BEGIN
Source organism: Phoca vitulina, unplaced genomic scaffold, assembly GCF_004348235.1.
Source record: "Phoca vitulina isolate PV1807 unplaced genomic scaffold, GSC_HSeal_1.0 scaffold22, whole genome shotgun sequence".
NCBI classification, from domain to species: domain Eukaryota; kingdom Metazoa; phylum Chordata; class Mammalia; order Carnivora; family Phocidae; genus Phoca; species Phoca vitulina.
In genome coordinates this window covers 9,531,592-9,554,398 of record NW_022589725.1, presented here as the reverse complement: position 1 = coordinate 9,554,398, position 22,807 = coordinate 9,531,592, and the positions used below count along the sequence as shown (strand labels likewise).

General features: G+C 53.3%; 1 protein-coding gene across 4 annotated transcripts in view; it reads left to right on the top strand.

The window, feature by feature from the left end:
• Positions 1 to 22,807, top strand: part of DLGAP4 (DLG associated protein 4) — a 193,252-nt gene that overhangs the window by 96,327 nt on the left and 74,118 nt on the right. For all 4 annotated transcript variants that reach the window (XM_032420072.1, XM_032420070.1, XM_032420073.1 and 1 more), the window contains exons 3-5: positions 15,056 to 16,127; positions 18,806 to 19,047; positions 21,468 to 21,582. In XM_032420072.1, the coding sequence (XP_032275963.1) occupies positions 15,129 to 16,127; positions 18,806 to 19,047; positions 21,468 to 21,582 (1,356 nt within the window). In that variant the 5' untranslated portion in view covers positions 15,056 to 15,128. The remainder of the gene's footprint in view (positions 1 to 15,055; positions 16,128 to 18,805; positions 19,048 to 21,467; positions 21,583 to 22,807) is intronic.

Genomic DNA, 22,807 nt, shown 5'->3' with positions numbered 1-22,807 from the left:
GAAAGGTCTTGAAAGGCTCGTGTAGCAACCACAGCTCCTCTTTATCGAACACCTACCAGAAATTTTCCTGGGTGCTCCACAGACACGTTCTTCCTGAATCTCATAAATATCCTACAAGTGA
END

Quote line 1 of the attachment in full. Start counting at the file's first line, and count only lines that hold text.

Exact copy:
Source organism: Phoca vitulina, unplaced genomic scaffold, assembly GCF_004348235.1.